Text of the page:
Engine options, speed, acceleration and refinement

There are two sides to the 508 PSE’s performance. One of those sides is illustrated by the 5.7sec 0-60mph time the car recorded during testing, which is some way off the claimed 5.2sec to 62mph, which in turn is behind the competition.

The BMW M340i xDrive Touring, Mercedes- AMG C43 Estate, Audi S4 Avant and Volvo V60 Polestar Engineered all dip below the five-second mark, thereby putting daylight between their performance level and that of the quicker front-driven hot hatches. By our reckoning, the Peugeot is only as quick off the mark as sub-£35,000 athletes such as the Honda Civic Type R and Ford Focus ST. For £55,000 and the promise of not one power source on tap but three, plus four- wheel drive, owners of the 508 PSE might reasonably expect more.

You can carry plenty of speed into, through and out of corners, all the while enjoying a blend of keen control and forgiving pliancy not usually associated with 1.9-tonne cars.

Compounding this shortfall in straight-line performance is the nature of the eight-speed gearbox. It shifts reasonably effectively, though hardly with lightning speed, yet offers the driver little in the way of control. You cannot, for example, lock it into ‘manual’ mode, and even if you do elicit an upshift or downshift yourself, you’ll get that shift, but almost immediately thereafter the gearbox will resort to executing its own strategy. It’s therefore best to let the PSE do what it wants to do in this regard, treating it as you would any purely automatic car.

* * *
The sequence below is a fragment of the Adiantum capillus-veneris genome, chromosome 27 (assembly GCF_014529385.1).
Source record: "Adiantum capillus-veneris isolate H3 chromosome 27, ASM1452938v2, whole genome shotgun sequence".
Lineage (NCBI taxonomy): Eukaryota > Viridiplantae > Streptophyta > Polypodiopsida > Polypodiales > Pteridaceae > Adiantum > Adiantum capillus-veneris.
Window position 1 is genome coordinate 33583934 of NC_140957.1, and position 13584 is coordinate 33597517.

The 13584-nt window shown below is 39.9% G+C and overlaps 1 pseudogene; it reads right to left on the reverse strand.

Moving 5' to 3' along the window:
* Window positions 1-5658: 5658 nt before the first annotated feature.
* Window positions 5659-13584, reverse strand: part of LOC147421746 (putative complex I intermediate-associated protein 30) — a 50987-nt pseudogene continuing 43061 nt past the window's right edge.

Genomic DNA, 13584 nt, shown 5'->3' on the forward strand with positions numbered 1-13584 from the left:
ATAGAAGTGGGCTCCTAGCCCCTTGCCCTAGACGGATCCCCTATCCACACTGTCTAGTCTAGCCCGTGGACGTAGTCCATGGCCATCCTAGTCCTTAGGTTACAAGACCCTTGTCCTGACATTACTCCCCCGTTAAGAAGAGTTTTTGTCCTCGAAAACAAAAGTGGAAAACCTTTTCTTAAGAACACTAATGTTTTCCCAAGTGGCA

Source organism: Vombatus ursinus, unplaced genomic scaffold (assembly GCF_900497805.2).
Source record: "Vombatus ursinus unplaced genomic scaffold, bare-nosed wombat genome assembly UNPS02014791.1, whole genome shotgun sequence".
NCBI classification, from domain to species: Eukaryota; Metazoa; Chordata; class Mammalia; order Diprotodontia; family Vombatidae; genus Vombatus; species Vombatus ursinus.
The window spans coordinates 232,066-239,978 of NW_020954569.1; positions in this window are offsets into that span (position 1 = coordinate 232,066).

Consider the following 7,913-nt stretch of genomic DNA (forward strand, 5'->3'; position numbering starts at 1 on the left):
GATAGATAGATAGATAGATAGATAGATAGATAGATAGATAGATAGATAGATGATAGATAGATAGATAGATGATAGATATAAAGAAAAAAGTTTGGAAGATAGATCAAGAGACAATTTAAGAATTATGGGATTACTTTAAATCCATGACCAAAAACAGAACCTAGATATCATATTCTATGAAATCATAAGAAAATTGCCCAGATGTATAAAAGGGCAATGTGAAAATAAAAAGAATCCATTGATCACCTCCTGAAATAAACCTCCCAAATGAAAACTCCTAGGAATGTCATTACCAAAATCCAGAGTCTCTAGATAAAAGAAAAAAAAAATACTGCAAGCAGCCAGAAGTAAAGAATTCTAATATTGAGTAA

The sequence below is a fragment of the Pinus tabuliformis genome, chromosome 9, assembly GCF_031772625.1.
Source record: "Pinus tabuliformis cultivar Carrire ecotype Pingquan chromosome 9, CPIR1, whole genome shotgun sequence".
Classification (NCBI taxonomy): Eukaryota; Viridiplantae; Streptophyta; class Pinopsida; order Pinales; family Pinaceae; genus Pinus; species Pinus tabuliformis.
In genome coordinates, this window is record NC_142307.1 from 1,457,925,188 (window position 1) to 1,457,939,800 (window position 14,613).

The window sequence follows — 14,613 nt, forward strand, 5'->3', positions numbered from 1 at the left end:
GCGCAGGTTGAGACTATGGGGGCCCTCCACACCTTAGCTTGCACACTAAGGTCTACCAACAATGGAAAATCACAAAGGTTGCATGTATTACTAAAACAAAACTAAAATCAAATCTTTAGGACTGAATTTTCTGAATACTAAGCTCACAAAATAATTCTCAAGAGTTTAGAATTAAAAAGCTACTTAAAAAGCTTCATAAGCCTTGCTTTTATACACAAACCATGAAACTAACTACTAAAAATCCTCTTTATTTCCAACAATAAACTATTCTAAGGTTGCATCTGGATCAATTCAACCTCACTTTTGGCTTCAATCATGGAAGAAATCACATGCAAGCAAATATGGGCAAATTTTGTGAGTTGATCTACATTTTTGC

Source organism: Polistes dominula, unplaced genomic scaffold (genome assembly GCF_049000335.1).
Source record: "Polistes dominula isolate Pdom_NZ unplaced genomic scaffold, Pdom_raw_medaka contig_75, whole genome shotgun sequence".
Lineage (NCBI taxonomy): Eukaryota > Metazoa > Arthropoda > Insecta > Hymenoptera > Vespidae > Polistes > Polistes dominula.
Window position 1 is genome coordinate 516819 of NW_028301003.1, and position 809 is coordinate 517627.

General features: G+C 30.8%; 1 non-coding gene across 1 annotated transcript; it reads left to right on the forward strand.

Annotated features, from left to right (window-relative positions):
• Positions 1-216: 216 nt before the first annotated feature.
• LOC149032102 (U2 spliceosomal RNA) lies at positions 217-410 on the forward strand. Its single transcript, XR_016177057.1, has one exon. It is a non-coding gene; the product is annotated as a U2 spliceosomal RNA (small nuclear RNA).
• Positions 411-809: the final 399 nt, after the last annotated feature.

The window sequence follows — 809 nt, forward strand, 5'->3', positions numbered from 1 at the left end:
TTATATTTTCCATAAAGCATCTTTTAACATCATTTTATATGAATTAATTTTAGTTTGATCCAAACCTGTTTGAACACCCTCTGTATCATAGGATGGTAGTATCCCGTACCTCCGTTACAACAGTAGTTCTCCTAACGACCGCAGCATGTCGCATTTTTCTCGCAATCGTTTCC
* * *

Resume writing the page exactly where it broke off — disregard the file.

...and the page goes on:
It must also be said that the pedal for the special Alcon brakes is woolly in feel, low on communication and during emergency-stop testing went fully to the floor by default. The brakes are at least highly effective, bringing the 508 PSE to a standstill from high speeds with absolutely minimal drama, and without delay.

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But here’s the other side of the coin: the hottest Peugeot on sale is also effortlessly and enjoyably quick in the real world. The trick is to treat the driveline like it is purely electric, with a single-speed gearbox, because that’s how it can feel.

Of the two, the rear electric motor is naturally preferred, but it is then joined by the front motor if your right foot demands it, and their combined efforts give the 508 PSE an immediate jolt of propulsive force and ‘torque fill’ the lull that the gearbox creates while it locates the right gear. The manner in which the various driveline elements dip in and out of service is also impressively finessed, leaving the driver with an intuitive, responsive and appreciably potent – if somewhat aloof – powertrain at their disposal.